Michelle: Right. And you know, it may not be the way to go. And I though I’d share with you an experience that I had, well, right in the thick of the great pivot, the transition to remote instruction. I was talking to a faculty member who does happen to teach studio art. They teach drawing and painting in a small-class atmosphere, a very intimate atmosphere that’s very hands on… and not somebody who works at my institution. I happen to know them. And she called me up partway through the great pivot week and was distraught. She was really on the verge of tears. And she was saying, “Well, this goes live next week, I need to somehow carry my course forward, my studio art course. And I just learned that my colleague, the guy down the hall, what he’s doing is he’s got these videos that come down from the ceiling, and then we have these close ups on drawing and these techniques and he’s doing all this. I can’t do this. I’m a single parent. I’m at home. I’m overwhelmed. I don’t know what to do.” And I said “Alright, it doesn’t have to look like that. Your colleague may be doing that. It doesn’t have to look like that.” And I said alright, what is working in your course? That’s another thing you can use to kind of cut to those essentials. So what is the strongest thing? What do your students need right now?” She said “Well, they’re absolutely overwhelmed and I think they need a lot of support.” And “Well, is there any kind of social peer-to-peer support?” And she said “Oh, well, we have since the beginning of the semester, I put them into these pods of three. And so they’ve been developing these social structures where they consult with each other every week. And so they have ways of communicating with each other in these pre-existing social groups. Do you think that could be useful? And I said “Yes, go with that.” So what your course is accomplishing really well right now is setting an atmosphere where students are talking to each other and I said, “Well, maybe you can kind of divide and conquer. You can hand off this project to where students are critiquing each other’s work in these groups. So, definitely kind of double down on that arrangement that you’ve already put into place. Your colleague down the hall, maybe multimedia is his thing and this is easy for him. But he may be struggling to say how do we get students to socially support each other form connections and feel connected to the class, even though it’s now in a remote format.” To me, that’s something to really capitalize on. So I took away a lot from that and I’ll be reflecting a lot on that as well. Your “solution” to the challenges we face is going to look different and it really should go with whatever is strongest for you. I think as academics, we kind of say, “Well, if it’s easy, that must be the wrong way to go about things.” But sometimes the path of least resistance maps well and aligns well onto what your strengths happened to be and what your students needs are.

John: Going back to that point, though, about creating media. If you create materials for an online format, you can always use that to support face-to-face if by some miracle things return to some sense of normalcy, it’s probably not going to, but that material will still be there and will be useful. So, a focus on that, I think, is really helpful. And that’s what we’ve been strongly advocating for our faculty as well.

Rebecca: Just as long as you don’t have specific deadlines… don’t put deadlines, dates or anything like that in them.

Michelle: Right? See, that’s just a practice that is so important to create reusable media. And it’s a seemingly small thing, but until you really get into this and get practice, you don’t realize how important that is… that yeah, if you are going to sink the time into that, make it reusable. And that’s an important point for reusability.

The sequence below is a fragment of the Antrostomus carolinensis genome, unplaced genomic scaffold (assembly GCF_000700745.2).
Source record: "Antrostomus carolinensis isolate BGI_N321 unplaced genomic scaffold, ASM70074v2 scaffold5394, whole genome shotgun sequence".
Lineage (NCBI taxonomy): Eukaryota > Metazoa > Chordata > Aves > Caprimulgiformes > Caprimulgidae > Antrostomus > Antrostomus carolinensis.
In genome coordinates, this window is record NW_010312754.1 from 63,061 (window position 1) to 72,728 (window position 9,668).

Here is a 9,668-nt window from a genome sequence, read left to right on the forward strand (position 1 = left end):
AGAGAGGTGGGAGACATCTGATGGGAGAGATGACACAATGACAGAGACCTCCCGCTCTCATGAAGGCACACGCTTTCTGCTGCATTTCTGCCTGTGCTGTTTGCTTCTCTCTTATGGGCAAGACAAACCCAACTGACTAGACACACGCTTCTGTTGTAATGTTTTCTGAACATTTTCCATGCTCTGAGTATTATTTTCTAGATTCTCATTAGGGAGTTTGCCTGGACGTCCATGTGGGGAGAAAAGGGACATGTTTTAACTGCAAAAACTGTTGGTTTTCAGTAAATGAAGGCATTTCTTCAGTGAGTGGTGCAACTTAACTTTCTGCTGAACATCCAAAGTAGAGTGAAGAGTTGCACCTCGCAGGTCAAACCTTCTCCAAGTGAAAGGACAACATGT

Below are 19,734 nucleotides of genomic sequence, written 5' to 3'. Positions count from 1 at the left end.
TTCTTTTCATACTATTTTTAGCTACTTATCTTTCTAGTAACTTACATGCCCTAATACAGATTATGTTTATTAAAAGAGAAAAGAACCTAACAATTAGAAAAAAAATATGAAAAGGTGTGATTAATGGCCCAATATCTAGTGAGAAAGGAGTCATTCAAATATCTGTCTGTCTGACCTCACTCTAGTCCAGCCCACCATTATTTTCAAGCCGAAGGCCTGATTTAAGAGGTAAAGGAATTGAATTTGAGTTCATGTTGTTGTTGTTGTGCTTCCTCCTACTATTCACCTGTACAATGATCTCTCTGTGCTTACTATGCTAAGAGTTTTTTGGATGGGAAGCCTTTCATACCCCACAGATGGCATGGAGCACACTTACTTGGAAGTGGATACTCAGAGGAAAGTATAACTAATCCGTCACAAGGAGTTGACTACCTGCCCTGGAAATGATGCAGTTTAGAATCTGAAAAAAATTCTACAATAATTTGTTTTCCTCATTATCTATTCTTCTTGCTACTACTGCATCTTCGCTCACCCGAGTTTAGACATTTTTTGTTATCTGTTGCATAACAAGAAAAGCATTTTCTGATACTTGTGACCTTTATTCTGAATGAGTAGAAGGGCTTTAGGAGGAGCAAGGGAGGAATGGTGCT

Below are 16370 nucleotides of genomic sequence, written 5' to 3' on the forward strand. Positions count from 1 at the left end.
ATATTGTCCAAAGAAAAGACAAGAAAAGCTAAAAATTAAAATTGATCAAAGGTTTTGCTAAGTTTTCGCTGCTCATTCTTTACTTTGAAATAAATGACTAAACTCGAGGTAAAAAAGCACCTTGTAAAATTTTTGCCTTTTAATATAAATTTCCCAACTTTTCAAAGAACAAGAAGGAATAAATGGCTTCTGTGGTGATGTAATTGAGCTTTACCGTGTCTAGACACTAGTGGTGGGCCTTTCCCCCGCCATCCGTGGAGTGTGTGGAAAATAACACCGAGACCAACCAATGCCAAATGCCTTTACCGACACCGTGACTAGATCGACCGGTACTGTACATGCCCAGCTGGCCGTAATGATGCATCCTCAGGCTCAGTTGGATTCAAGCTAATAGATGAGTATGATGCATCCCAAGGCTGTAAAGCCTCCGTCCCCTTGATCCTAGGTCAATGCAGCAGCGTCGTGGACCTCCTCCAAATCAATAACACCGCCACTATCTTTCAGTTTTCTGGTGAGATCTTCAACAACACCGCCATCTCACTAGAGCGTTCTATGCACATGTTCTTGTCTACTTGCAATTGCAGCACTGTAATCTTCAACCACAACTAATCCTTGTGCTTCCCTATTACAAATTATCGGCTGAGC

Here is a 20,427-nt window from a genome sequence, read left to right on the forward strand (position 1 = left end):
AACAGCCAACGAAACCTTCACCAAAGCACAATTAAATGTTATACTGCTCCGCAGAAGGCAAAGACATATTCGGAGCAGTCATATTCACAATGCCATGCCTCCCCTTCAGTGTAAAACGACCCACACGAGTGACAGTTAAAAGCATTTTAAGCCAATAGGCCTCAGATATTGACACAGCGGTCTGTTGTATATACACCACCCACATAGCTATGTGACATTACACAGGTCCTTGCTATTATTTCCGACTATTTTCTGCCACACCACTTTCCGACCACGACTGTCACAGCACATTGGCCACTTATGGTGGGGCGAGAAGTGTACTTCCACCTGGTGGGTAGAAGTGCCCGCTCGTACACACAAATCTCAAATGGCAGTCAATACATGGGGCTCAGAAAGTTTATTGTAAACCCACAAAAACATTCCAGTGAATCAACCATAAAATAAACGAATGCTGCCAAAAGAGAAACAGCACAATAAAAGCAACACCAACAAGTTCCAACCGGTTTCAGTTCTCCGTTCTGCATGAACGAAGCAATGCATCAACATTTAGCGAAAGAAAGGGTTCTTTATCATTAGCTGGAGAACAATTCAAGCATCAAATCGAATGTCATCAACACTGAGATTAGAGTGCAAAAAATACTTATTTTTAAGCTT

John: And going back there, I’d like to once again, we’ve done this many times, recommend Karen Costa’s book on 99 Tips for Creating Simple and Sustainable Videos. It’s a really nice resource. And it does focus on keeping it simple. Don’t do the fancy transitions. Don’t do something where a half an hour video is going to take you 30 hours of production time. Keep it so that it’s easy for you so that you can keep doing it without imposing a burden that’s going to make you stop doing this.

Michelle: Absolutely. And I’m so glad for that recommendation. I went out and got the book myself. I think I’m on Tip Number 80 as of this morning, so I’m almost there and I’m finding these wonderful… everything from very specific guidelines to much more conceptual things about why you want video in a course to begin with. So yeah, I’m with you on that. It’s definitely worth a read and definitely this summer. But maybe also, to kind of put this into a different focus as well with the focus on creating media and doing so purposefully in a way that is sustainable, let’s not lose sight of the active learning component. So that’s something that I’ve really kind of watched with some concern and definitely some interest as this conversation evolves. So active learning at this point, I mean, people sometimes perceive it as a buzzword, but it is such a robust concept. And I think it’s easy, at a point where we are kind of saying, “Well, how can we make all this work in some different formats” to lose sight of that. And so we may be creating wonderful videos, instructional videos, or all kinds of things and just merrily perking along with that, but we do need to remember how are students interacting with it, which is why a beautiful film of somebody demonstrating a drawing technique might, in some context, not even be as valuable as somebody who’s having students talk to each other because of that engagement. So I think that too, this is going to be so critical as we see more schools pushing for things like recordings of lectures, or even synchronously bringing students in during a live session you’re having with other students, I think that we do need to remind people who are in charge of these things, that education is just never something you watch, it is something that you do. So it is really tempting to say, let’s record everything we can, that’ll be equivalent, but active learning is not a luxury that we can just put on hold for a while. It really isn’t. And so I’m hoping that we don’t see that happen. I think there’s a very similar story that’s going on with Universal Design for Learning. Another concept I know you’ve engaged with so much on this podcast and is so important. And I think you’re too, it’s easy to say, “Well, you know, given all this going on, maybe we won’t have multiple ways of engaging with these great media that we’re creating, or maybe we’re going to kind of shut down this avenue over here for a little while.” And I really hope that doesn’t happen. So that’s another aspect of this balance between the quality and ambitiousness of what we’re doing and the feasibility and protecting ourselves as we face another very challenging semester.